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In my english lesson today i was told that "afterwards" is an intransitive adverb (I cannot write "afterwards this") while "after" is a transitive adverb. Is this distinction transitive/intransitive grammatically correct?

  • May we ask who sold you that? – Tushar Raj May 27 '15 at 12:15
  • After looking at it in a completely different way i found this: english.stackexchange.com/questions/180398/… – Johannes Wentu May 27 '15 at 12:18
  • @Tushar, we use to say "name the sin, not the sinner". I already wrote too much for that matter :) – Johannes Wentu May 27 '15 at 12:19
  • Asking not to assign blame, but to establish the credibility of the source. – Tushar Raj May 27 '15 at 12:20
  • From this: blog.writeathome.com/index.php/2012/12/… I undersand that a preposition can be transitive or intransitive and in the latter case it is behaving as an adverb... but i can't understand if it must be considered as a full fledged adverb or not. And i still have the doubt that it is possible to say a preposition is (in)transitive as i always heard this qualification only for verbs. – Johannes Wentu May 27 '15 at 12:45
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In traditional grammar, words such as before were given different parts of speech according to what words they appeared before. According to this treatment we would see the following classifications in the following examples:

  • I saw her before [the concert started]. (conjunction before clause)
  • I saw her before [the concert]. (preposition before noun phrase)
  • I had seen her before[]. (adverb without following complement)

Since the beginning of the twentieth century, some linguists have been arguing that this type of classification is silly. After all, we don't do this with verbs:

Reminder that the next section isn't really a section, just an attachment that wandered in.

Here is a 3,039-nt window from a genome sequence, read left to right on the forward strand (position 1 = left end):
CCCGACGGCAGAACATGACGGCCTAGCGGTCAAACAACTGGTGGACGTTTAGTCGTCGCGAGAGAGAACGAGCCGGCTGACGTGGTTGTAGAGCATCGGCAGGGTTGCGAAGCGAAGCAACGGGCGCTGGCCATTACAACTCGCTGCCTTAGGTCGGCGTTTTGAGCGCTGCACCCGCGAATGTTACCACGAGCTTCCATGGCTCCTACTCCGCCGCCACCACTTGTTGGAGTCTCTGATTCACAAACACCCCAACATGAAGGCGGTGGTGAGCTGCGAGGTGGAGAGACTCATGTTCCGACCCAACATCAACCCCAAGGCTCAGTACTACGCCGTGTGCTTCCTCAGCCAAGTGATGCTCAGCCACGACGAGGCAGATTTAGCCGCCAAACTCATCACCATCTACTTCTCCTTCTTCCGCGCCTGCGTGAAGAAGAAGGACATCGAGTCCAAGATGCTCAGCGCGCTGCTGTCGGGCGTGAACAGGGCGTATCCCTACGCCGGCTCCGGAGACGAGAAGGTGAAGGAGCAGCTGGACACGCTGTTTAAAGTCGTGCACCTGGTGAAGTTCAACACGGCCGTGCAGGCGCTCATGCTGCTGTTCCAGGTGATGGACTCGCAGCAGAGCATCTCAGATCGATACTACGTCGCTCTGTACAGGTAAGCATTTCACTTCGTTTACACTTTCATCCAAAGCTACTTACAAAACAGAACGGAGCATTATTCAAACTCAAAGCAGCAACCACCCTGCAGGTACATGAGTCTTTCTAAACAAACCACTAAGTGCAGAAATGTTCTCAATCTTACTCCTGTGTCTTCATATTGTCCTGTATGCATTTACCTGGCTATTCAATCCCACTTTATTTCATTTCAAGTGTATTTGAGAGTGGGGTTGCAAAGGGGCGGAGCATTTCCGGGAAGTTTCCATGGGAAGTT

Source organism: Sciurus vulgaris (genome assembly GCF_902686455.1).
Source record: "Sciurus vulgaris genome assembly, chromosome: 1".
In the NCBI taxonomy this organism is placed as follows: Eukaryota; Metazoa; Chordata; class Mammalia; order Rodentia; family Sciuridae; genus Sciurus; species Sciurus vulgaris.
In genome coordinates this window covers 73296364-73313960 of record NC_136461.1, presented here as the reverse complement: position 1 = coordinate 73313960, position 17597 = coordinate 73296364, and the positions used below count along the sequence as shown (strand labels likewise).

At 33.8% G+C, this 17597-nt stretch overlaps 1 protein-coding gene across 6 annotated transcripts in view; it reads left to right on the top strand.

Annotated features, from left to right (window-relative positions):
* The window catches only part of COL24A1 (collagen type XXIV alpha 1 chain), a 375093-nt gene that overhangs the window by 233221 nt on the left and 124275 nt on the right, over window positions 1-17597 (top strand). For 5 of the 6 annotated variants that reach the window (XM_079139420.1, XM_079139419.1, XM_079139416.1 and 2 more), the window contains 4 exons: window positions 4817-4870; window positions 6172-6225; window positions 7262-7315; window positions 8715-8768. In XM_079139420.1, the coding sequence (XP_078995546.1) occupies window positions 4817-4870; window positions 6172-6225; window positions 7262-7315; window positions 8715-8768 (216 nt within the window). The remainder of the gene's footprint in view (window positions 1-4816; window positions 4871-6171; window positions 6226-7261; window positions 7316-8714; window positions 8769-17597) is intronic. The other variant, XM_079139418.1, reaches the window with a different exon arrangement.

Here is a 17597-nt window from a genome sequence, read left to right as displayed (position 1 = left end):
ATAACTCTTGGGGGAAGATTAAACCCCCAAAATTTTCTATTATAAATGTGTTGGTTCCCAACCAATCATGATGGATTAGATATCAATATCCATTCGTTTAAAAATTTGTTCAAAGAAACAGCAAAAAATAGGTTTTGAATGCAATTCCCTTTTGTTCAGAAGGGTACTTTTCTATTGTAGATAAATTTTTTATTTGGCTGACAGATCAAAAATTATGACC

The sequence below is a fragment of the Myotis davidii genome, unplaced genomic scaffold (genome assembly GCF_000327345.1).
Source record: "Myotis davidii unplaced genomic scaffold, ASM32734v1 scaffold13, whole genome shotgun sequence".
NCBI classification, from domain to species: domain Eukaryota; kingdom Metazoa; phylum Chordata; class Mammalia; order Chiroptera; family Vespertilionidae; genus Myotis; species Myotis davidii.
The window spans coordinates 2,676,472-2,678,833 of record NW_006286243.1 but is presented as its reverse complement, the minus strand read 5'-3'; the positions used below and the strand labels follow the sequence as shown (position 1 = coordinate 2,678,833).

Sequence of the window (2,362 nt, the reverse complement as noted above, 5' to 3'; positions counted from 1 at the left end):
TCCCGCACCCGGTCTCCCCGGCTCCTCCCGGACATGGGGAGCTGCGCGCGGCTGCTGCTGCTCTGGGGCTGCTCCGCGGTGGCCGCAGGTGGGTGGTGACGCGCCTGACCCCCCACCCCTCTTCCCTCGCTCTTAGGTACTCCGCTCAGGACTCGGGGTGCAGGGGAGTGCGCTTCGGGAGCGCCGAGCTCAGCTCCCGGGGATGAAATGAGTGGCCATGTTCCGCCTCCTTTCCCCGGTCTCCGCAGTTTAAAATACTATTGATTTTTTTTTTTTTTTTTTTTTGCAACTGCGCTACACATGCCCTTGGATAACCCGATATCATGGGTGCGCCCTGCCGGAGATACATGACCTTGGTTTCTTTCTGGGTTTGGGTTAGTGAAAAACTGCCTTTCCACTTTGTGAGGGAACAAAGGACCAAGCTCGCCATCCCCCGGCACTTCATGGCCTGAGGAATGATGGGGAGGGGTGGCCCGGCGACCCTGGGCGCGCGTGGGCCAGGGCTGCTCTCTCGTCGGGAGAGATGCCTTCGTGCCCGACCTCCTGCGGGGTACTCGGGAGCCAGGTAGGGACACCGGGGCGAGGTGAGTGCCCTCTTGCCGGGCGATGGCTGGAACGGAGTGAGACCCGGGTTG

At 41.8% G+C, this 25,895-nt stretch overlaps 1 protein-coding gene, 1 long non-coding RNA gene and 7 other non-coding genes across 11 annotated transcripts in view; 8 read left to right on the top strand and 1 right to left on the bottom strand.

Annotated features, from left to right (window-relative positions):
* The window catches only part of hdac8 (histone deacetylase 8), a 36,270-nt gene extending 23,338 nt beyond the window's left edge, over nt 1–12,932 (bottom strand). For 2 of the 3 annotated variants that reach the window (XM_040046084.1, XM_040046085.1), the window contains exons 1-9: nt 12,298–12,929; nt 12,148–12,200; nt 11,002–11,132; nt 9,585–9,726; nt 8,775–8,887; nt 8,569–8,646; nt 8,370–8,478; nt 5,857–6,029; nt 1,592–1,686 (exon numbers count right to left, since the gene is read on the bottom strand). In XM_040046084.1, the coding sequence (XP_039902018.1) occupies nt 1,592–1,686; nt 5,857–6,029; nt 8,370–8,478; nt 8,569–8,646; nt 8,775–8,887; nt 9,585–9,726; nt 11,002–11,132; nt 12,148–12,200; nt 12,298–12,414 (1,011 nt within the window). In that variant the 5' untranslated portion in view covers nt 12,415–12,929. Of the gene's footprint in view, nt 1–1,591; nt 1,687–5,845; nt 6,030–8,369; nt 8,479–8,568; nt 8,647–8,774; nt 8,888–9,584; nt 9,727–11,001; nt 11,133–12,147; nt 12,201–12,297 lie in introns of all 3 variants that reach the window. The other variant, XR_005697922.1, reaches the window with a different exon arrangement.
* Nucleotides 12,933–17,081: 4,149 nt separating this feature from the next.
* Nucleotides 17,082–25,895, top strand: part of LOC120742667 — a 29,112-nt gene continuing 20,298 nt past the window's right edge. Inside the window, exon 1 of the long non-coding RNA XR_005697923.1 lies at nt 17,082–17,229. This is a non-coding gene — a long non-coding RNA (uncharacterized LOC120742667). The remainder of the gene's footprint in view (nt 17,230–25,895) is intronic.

• I know [the doctor will be there] (verb before clause)
  • I know [the doctor] (verb before noun phrase)
  • I know []. (verb without a following complement)

In modern grammars such as The Cambridge Grammar of the English Language words such as before and after are prepositions in each of the examples further above. This is sensible because these words retain the same syntactic properties regardless of what kind of complement they take.

In the example I have seen her before the phrase before can be analysed as an intransitive use of a preposition. In the OP's example the word afterwards can be analysed as a preposition which is always intransitive. However, grammarians would not normally refer to afterwards as an intransitive adverb. The reason is that if its an adverb, then it's intransitive anyway. Adverbs hardly ever take complements - they're nearly all 'intransitive'.

  • +1 . . . . aside: ain't it getting old for you to be repeating the same lessons over and over again? Oh, wait, you be a teacher! I understand now. :D – F.E. May 27 '15 at 17:52
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Searching on google for "intransivite/transitive adverbs" give no suitable results but proposes "intransitive/transitive verbs" so I guess someone misspell some words and your answer is no.

An article about intransitive/transitive verbs.

  • Thank you Yohann. Unfortunately, i had already searched for this on Google and i could not find anything and this is why i decided to ask here the opinion of some experts. Also, there do not seem to be questions relative to this issue in stackexchange. But the fact that intransitive adverbs do not appear in google is not a source good enough to be brought to my good teacher. – Johannes Wentu May 27 '15 at 12:04
  • @JohannesWentu I think the contrary but I was just underline this fact. If it does not answer to you, I fully understand and wish you better answers. – Yohann V. May 27 '15 at 12:21

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